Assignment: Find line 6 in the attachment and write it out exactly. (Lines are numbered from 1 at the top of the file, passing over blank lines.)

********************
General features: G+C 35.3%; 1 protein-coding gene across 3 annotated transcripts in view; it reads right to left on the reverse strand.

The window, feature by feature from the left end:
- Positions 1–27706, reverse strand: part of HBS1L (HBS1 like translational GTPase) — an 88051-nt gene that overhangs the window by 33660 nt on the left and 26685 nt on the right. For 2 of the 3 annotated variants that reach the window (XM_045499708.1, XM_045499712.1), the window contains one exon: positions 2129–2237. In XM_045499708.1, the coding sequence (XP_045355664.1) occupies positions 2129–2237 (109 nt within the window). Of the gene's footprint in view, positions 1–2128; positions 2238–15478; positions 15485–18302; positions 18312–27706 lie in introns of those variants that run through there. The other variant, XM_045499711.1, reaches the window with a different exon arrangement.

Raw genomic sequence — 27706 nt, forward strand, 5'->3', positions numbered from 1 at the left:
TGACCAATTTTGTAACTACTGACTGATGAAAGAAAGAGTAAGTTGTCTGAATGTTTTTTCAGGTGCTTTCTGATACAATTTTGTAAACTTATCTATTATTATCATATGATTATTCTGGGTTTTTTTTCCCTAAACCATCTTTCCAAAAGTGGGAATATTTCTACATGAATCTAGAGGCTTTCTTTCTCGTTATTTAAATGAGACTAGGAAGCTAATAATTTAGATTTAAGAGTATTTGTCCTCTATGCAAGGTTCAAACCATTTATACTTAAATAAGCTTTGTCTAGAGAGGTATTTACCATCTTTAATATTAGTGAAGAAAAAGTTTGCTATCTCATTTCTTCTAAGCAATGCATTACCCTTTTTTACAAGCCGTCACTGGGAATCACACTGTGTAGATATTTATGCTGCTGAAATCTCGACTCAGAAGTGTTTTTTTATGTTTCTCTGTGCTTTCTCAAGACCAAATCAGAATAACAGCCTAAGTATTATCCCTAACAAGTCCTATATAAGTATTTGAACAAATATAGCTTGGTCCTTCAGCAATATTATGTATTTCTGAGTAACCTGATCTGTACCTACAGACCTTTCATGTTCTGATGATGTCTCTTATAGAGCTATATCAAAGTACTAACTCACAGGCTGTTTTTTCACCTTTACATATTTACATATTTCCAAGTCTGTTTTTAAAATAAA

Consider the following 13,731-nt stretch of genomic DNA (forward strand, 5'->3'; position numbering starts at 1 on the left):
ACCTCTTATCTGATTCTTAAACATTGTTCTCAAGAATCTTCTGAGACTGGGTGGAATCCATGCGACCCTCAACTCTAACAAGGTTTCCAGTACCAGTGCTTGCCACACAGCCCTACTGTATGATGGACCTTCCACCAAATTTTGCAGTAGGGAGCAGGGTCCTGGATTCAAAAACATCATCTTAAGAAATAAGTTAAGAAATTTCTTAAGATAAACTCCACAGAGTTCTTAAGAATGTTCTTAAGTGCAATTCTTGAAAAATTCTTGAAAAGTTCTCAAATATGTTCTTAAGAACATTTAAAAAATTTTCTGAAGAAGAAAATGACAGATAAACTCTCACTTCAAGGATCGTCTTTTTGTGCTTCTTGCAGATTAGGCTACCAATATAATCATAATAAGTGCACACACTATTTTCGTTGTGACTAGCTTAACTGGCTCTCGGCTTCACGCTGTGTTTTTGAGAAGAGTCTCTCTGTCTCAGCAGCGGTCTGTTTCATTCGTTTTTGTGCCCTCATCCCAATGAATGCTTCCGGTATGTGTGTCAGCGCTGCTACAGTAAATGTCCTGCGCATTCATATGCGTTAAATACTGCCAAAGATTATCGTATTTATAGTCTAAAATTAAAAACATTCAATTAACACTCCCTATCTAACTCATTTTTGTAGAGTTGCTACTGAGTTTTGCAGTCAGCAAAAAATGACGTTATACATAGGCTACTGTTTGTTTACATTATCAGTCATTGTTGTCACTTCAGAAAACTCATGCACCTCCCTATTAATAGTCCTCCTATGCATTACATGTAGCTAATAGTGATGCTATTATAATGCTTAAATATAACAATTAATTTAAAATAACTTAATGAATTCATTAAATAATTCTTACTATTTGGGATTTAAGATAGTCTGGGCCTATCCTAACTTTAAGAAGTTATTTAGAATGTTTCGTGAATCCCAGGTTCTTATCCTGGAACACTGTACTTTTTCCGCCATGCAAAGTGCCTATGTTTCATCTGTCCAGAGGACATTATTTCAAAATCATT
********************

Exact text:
Consider the following 13,731-nt stretch of genomic DNA (forward strand, 5'->3'; position numbering starts at 1 on the left):